Writing The Contract – Required Items
The date and amount of deposit (earnest money).
Your name as buyer and the property owner's name as seller.
The total purchase price. (are you using an escalation clause?)
Full legal description (warranty deed) and street address of the property.
The brokers and others involved in the sale; who is representing what party?
The options available to both buyer and seller should either party default.
Key Contingency Clauses
Your offer contract should also contain important protective and escape clauses making the entire agreement contingent on, their fulfillment.
Ensure that your earnest money (a check you give to show your serious about buying) will be deposited in a trust account or with a neutral third party, such as a title company, escrow service or attorney acting as an escrow agent.
Returning Earnest Money
Set out any conditions for return of your money, including how quickly you'll get it back if the offer expires or you withdraw it, or if for some reason the seller decides not to sell. Make sure you know how you can get your earnest money back and when it may be deemed as non-refundable.
Deed and Title Condition
Your offer should state the type of deed and condition of title you'll accept from the seller. Your contract should also make clear what actions the seller must take to deliver a good title by settlement, and what recourse you have should that not occur.
Make your offer contingent on getting a written loan commitment within a specified time and at terms agreeable to you.
Settlement Date and Possession
The sale should be made subject to a settlement date and when you will be entitled to take physical possession of your new home. Settlement usually correlates with the length of time that's required for a title search and mortgage approval -- typically 30 days. Possession usually occurs immediately after settlement.
The contract usually specifies the attorney or title company that will perform final settlement services.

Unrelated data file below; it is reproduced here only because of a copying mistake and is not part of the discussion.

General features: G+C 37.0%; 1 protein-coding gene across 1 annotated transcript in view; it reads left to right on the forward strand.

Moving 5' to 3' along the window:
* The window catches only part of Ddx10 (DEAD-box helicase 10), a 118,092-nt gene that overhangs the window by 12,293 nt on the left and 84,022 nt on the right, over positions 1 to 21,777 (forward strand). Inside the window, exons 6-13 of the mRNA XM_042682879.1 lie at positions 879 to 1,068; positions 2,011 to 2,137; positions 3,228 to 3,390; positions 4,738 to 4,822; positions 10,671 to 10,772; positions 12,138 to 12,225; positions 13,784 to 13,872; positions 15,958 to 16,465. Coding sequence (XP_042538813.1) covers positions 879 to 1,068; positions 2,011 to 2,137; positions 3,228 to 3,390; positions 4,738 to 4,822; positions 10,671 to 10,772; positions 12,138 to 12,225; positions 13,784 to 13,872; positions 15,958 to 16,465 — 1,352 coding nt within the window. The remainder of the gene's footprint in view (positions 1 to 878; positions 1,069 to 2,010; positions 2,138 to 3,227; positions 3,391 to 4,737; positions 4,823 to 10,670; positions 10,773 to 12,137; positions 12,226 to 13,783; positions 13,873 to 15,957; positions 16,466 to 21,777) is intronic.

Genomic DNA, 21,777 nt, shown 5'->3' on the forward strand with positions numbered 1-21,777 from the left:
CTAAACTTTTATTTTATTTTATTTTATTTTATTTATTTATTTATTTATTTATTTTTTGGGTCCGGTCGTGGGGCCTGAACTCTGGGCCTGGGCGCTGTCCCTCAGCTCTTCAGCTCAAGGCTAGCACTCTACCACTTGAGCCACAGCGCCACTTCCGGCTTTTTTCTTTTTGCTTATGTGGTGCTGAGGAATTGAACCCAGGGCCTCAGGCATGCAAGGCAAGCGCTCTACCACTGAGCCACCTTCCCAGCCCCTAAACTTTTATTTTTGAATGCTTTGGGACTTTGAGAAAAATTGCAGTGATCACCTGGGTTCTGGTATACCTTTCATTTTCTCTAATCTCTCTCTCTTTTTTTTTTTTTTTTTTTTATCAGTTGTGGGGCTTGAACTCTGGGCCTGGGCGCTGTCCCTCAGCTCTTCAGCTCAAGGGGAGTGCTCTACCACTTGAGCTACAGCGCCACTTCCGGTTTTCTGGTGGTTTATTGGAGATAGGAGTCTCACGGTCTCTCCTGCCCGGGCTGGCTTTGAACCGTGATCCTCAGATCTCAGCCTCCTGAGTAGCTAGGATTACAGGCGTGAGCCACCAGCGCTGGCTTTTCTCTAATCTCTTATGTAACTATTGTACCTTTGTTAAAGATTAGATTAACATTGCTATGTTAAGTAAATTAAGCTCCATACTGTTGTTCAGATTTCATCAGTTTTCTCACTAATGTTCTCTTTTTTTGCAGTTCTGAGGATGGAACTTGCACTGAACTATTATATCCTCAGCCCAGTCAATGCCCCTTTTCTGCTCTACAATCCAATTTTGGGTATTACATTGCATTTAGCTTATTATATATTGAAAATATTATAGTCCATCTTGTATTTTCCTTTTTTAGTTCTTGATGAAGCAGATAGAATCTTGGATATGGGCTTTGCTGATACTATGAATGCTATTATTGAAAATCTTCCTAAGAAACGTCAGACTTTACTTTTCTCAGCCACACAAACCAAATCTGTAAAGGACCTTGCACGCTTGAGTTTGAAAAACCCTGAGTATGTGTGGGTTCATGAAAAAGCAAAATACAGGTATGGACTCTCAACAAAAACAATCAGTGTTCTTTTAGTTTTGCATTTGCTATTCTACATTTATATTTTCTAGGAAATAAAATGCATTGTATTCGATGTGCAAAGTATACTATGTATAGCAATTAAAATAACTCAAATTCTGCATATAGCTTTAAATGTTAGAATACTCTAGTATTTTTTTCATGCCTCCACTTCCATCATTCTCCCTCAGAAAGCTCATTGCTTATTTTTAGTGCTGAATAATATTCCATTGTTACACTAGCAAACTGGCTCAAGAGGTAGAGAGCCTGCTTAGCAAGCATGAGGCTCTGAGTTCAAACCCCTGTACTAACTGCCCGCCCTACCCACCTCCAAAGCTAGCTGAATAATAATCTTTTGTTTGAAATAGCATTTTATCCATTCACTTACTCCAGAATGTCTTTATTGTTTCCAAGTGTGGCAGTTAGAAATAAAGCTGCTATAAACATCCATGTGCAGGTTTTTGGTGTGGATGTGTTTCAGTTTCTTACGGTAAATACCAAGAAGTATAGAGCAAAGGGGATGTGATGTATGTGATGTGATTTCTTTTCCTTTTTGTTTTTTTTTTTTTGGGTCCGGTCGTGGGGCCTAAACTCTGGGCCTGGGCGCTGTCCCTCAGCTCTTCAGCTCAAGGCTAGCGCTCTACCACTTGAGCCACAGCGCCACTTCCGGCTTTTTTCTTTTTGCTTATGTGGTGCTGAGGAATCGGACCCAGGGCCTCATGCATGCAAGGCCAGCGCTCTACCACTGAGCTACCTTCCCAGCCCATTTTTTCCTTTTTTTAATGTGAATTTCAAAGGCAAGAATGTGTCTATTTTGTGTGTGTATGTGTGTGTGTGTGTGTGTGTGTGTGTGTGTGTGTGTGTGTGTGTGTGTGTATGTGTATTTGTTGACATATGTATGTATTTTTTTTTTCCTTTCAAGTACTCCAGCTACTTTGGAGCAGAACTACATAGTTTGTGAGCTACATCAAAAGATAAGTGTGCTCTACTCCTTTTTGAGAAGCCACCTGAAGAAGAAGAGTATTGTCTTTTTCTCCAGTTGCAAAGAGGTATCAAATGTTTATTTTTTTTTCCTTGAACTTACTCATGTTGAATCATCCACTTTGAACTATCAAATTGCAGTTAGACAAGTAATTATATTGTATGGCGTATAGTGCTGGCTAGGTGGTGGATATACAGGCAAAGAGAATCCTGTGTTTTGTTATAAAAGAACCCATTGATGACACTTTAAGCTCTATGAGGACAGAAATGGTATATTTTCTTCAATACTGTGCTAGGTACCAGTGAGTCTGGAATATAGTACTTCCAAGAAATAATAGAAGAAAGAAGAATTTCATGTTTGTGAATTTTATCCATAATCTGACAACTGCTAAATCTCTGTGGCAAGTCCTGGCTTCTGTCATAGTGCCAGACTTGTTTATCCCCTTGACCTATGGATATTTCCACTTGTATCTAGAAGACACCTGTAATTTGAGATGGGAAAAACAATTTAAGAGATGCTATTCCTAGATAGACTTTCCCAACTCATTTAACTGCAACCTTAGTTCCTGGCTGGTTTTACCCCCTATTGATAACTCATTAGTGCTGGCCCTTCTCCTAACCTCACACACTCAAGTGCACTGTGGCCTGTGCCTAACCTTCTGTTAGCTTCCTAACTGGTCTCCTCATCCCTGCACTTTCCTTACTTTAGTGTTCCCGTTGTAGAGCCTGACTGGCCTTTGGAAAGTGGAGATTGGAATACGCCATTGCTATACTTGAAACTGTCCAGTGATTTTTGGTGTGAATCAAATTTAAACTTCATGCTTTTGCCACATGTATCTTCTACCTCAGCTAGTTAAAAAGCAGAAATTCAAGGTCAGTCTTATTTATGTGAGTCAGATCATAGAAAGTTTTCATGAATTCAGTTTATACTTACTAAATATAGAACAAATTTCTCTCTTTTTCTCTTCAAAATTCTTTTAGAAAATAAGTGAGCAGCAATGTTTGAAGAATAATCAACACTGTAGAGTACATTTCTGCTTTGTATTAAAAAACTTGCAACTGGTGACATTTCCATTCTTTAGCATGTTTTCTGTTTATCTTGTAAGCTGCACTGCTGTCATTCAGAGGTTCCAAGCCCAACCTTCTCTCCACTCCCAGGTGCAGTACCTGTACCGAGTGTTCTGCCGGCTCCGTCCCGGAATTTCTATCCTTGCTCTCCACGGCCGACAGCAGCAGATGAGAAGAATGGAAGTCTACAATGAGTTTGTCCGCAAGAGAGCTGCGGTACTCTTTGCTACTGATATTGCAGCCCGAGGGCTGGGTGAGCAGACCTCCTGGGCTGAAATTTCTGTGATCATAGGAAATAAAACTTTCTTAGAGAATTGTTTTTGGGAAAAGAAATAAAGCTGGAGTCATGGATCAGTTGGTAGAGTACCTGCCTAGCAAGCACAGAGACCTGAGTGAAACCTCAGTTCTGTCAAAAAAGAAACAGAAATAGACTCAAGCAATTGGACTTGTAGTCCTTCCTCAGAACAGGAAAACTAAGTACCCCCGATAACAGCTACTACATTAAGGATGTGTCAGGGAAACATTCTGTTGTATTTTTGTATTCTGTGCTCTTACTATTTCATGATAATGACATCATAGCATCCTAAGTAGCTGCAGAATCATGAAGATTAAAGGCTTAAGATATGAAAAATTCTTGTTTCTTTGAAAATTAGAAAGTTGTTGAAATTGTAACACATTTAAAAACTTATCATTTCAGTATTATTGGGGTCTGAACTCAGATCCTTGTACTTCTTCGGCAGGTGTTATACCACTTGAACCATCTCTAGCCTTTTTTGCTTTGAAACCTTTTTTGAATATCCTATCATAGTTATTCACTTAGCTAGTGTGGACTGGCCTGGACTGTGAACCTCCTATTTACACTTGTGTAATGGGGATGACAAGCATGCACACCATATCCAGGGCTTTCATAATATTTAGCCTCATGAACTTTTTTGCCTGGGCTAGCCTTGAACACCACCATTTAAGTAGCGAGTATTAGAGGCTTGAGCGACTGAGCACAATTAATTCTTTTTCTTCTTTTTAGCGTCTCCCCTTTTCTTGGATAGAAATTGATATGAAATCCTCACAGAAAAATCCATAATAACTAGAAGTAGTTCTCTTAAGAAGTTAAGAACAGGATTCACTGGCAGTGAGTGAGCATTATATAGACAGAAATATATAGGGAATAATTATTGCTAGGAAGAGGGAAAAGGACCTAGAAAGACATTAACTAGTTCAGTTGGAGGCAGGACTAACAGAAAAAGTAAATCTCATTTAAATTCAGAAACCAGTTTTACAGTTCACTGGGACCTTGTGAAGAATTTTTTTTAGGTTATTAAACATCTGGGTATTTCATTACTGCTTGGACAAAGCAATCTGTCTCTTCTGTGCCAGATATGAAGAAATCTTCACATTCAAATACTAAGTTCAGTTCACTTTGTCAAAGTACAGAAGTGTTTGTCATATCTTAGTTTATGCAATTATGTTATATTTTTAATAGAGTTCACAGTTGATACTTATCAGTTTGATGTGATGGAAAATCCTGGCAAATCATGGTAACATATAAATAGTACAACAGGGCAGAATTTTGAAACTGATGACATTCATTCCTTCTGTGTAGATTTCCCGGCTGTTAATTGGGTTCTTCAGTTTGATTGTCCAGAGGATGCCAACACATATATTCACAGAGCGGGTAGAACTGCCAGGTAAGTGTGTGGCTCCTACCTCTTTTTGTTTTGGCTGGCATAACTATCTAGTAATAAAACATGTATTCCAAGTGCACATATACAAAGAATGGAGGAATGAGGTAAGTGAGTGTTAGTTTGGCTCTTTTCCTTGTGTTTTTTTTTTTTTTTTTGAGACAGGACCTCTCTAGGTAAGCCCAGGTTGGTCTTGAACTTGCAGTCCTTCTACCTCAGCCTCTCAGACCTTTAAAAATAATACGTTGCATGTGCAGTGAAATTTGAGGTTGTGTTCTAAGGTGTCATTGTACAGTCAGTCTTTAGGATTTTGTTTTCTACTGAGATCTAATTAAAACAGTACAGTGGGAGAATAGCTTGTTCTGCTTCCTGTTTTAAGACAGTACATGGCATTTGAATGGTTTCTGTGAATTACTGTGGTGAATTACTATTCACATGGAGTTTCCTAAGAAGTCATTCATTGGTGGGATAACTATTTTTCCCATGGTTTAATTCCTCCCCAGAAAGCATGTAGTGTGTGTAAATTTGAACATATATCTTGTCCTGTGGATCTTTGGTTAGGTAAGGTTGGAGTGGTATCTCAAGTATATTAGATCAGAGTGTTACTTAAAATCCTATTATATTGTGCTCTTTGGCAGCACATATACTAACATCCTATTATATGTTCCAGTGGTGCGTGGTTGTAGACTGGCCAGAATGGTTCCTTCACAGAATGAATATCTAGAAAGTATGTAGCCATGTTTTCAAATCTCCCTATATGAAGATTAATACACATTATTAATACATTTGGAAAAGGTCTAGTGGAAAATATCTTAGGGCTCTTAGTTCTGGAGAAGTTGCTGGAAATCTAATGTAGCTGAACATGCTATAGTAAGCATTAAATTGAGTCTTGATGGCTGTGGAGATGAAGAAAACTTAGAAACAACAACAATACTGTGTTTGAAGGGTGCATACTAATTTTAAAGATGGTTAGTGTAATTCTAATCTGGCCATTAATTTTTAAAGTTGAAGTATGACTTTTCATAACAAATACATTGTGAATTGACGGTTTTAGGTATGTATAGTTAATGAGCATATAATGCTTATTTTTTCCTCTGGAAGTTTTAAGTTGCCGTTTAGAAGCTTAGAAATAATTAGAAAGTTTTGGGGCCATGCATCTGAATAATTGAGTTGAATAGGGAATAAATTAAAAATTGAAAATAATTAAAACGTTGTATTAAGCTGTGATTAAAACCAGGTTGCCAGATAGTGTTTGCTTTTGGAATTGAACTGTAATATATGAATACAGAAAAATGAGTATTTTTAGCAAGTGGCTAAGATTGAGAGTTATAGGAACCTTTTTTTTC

Sale of Current Residence
If your purchase of this house is contingent on the sale of another, this should be carefully stated.
Response Time Limit
Your contract should require the seller to accept the offer in writing within a certain time -- usually no more than 24 to 48 hours. This may vary by market. Contract is void if the seller doesn’t respond before the deadline.
This contingency clause gives you the right to have the property inspected (this will cost you about $400 to $500) and allows you to withdraw your offer if the inspection report isn't satisfactory to you for any reason. It also allows to request repairs be made or allow for price adjustments to pay for any necessary repairs.
Lenders require the home to be free of termites, so be sure to get a termite inspection and have the seller pay for a treatment if any termites are found. This is not required in all states.
What Goes with the House
Specify what furnishings -- such as curtains, rugs, chandelier, and so on -- are included in the sale.
Condition of House at Settlement
Specify what must be in demonstrable working order at the time of settlement, as verified during a walk-through of the premises a day or so before settlement.
The list could go on, but every additional condition runs the risk of making your offer more complicated and less appealing.
Questions For A Home Inspector